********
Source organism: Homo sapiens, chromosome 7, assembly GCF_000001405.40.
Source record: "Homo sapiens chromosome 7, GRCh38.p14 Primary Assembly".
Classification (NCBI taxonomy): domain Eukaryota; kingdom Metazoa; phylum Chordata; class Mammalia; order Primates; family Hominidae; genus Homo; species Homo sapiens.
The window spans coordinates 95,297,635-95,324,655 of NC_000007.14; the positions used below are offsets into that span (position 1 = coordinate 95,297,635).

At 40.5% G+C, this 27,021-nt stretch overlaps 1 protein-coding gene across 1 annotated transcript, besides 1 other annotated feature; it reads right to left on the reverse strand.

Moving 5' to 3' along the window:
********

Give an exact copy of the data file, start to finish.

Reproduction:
Source organism: Homo sapiens, chromosome 7, assembly GCF_000001405.40.
Source record: "Homo sapiens chromosome 7, GRCh38.p14 Primary Assembly".
Classification (NCBI taxonomy): domain Eukaryota; kingdom Metazoa; phylum Chordata; class Mammalia; order Primates; family Hominidae; genus Homo; species Homo sapiens.
The window spans coordinates 95,297,635-95,324,655 of NC_000007.14; the positions used below are offsets into that span (position 1 = coordinate 95,297,635).

At 40.5% G+C, this 27,021-nt stretch overlaps 1 protein-coding gene across 1 annotated transcript, besides 1 other annotated feature; it reads right to left on the reverse strand.

Moving 5' to 3' along the window: